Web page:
Bangbangman wrote:What abrasive do you use and do you need to "go through the grits" from coarse to fine?
I use Clover brand silicon carbide grease, purchased from a machining supplier. I happen to have 150 grit (very coarse), 280 grit, and 500 grit. I don't know if Clover is available in the UK but you should be able to find something equivalent.
Auto parts stores sell valve grinding compound, but often it is coarse, 150 grit or so.
You may be able to find lapping grit on ebay, too. Sometimes it is sold in powder form, and I suppose you could use the powder to make your own grease, just mix the powder with oil.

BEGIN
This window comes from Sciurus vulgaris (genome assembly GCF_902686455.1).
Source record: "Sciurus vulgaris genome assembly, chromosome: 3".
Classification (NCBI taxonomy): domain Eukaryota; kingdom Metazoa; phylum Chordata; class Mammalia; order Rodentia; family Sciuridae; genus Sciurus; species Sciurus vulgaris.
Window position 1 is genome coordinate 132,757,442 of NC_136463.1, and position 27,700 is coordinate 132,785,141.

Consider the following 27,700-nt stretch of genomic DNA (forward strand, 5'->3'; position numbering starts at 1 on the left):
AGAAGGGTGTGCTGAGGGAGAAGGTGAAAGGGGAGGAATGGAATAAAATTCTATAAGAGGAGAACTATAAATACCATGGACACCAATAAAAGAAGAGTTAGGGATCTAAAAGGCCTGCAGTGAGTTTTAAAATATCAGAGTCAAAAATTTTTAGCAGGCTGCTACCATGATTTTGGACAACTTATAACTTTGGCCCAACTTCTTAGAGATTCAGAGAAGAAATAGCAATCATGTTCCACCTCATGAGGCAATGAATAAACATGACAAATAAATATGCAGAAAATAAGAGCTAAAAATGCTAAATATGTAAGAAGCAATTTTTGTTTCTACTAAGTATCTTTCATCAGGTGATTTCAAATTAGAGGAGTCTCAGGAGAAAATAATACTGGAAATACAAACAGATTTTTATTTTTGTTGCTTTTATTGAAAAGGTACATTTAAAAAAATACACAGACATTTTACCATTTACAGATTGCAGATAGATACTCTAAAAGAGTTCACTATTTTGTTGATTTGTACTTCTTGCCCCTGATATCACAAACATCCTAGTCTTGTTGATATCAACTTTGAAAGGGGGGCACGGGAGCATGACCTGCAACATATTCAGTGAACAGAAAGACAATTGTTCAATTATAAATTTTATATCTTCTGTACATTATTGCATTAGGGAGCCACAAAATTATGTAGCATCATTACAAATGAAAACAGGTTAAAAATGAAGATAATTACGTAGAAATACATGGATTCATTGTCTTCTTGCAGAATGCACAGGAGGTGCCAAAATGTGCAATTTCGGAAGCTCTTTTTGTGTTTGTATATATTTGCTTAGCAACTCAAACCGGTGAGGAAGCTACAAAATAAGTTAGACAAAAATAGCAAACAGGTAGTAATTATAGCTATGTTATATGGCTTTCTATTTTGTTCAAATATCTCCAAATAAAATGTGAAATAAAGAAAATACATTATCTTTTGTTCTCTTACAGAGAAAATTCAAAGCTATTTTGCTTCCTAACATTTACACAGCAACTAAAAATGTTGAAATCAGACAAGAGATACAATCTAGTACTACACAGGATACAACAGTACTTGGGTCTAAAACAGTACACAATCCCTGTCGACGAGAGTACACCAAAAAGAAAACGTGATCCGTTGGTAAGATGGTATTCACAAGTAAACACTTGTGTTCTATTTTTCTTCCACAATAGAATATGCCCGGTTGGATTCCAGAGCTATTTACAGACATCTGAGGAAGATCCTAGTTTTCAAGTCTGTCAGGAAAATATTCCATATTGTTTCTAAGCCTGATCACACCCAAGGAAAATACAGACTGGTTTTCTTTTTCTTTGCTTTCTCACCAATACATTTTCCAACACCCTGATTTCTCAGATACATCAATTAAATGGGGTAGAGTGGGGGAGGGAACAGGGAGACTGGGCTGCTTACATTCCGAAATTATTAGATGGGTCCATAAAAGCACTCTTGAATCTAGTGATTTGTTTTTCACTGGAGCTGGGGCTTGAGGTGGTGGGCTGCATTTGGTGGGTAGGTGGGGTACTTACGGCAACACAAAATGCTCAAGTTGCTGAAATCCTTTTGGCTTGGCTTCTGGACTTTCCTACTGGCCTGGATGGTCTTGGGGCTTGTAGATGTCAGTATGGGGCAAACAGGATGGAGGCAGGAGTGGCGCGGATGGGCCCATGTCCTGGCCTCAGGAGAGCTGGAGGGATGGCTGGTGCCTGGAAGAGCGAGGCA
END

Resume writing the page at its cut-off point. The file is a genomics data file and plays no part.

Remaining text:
The 150 is very coarse and I've only used it on very rough barrels. Normally I start with the 280 and then follow with 500, which leaves a mirror finish.
If you only buy one grit, I would suggest 280-ish.
Several shooting outfits sell lapping kits with several different grades of grit, but they're $40 or so.
How do I know how many shots to fire?
When there are no more tight spots in the barrel ?
I'm instinctively afraid of "grinding-out my throat and rifling!"
I don't blame you. I am not a big fan of lapping myself because it can make long throats longer and big throats bigger. However, since you are starting out with a nearly throatless barrel, that would actually be an improvement.
Is there any reason I can't get on with ordering a mold as already discussed?
No reason, since I don't recommend making the bullet a "glove" fit in the throat, anyway.